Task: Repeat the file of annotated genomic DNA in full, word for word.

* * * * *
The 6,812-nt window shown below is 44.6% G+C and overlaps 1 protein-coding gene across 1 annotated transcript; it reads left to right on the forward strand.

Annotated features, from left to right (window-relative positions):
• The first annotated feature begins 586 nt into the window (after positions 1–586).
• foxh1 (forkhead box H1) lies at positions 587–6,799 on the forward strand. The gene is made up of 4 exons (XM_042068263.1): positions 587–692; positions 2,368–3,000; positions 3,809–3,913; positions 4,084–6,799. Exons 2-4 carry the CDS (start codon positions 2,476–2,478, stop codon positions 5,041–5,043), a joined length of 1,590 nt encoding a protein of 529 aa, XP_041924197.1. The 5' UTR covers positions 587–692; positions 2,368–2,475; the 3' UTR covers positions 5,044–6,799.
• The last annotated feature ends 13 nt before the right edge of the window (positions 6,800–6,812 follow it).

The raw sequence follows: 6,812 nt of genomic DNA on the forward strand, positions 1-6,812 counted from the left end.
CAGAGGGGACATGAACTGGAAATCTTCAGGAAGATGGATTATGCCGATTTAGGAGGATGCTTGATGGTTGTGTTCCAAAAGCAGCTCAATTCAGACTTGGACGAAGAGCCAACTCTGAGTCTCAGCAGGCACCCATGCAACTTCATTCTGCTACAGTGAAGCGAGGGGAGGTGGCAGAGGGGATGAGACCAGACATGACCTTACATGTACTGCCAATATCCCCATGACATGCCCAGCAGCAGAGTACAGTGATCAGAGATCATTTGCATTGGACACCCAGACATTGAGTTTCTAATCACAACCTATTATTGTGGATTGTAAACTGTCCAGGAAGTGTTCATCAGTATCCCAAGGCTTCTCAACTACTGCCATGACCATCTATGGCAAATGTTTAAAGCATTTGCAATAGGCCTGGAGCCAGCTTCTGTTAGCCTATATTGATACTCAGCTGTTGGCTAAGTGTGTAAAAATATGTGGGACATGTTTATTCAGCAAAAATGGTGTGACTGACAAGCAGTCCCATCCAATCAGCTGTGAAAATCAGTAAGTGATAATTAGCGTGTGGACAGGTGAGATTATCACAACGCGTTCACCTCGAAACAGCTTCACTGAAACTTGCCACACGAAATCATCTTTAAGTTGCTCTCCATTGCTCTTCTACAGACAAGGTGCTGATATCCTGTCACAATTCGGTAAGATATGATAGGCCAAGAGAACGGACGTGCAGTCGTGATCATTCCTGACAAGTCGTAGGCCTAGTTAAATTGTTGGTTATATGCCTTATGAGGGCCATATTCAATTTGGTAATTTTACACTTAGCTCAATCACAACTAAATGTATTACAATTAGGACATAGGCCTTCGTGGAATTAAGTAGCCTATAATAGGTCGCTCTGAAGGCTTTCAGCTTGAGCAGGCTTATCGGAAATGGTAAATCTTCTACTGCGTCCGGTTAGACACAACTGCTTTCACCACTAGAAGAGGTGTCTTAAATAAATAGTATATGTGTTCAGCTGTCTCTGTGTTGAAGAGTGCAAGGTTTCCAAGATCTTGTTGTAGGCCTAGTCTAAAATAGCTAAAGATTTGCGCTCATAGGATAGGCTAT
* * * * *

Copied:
The 6,812-nt window shown below is 44.6% G+C and overlaps 1 protein-coding gene across 1 annotated transcript; it reads left to right on the forward strand.

Annotated features, from left to right (window-relative positions):
• The first annotated feature begins 586 nt into the window (after positions 1–586).
• foxh1 (forkhead box H1) lies at positions 587–6,799 on the forward strand. The gene is made up of 4 exons (XM_042068263.1): positions 587–692; positions 2,368–3,000; positions 3,809–3,913; positions 4,084–6,799. Exons 2-4 carry the CDS (start codon positions 2,476–2,478, stop codon positions 5,041–5,043), a joined length of 1,590 nt encoding a protein of 529 aa, XP_041924197.1. The 5' UTR covers positions 587–692; positions 2,368–2,475; the 3' UTR covers positions 5,044–6,799.
• The last annotated feature ends 13 nt before the right edge of the window (positions 6,800–6,812 follow it).

The raw sequence follows: 6,812 nt of genomic DNA on the forward strand, positions 1-6,812 counted from the left end.
CAGAGGGGACATGAACTGGAAATCTTCAGGAAGATGGATTATGCCGATTTAGGAGGATGCTTGATGGTTGTGTTCCAAAAGCAGCTCAATTCAGACTTGGACGAAGAGCCAACTCTGAGTCTCAGCAGGCACCCATGCAACTTCATTCTGCTACAGTGAAGCGAGGGGAGGTGGCAGAGGGGATGAGACCAGACATGACCTTACATGTACTGCCAATATCCCCATGACATGCCCAGCAGCAGAGTACAGTGATCAGAGATCATTTGCATTGGACACCCAGACATTGAGTTTCTAATCACAACCTATTATTGTGGATTGTAAACTGTCCAGGAAGTGTTCATCAGTATCCCAAGGCTTCTCAACTACTGCCATGACCATCTATGGCAAATGTTTAAAGCATTTGCAATAGGCCTGGAGCCAGCTTCTGTTAGCCTATATTGATACTCAGCTGTTGGCTAAGTGTGTAAAAATATGTGGGACATGTTTATTCAGCAAAAATGGTGTGACTGACAAGCAGTCCCATCCAATCAGCTGTGAAAATCAGTAAGTGATAATTAGCGTGTGGACAGGTGAGATTATCACAACGCGTTCACCTCGAAACAGCTTCACTGAAACTTGCCACACGAAATCATCTTTAAGTTGCTCTCCATTGCTCTTCTACAGACAAGGTGCTGATATCCTGTCACAATTCGGTAAGATATGATAGGCCAAGAGAACGGACGTGCAGTCGTGATCATTCCTGACAAGTCGTAGGCCTAGTTAAATTGTTGGTTATATGCCTTATGAGGGCCATATTCAATTTGGTAATTTTACACTTAGCTCAATCACAACTAAATGTATTACAATTAGGACATAGGCCTTCGTGGAATTAAGTAGCCTATAATAGGTCGCTCTGAAGGCTTTCAGCTTGAGCAGGCTTATCGGAAATGGTAAATCTTCTACTGCGTCCGGTTAGACACAACTGCTTTCACCACTAGAAGAGGTGTCTTAAATAAATAGTATATGTGTTCAGCTGTCTCTGTGTTGAAGAGTGCAAGGTTTCCAAGATCTTGTTGTAGGCCTAGTCTAAAATAGCTAAAGATTTGCGCTCATAGGATAGGCTAT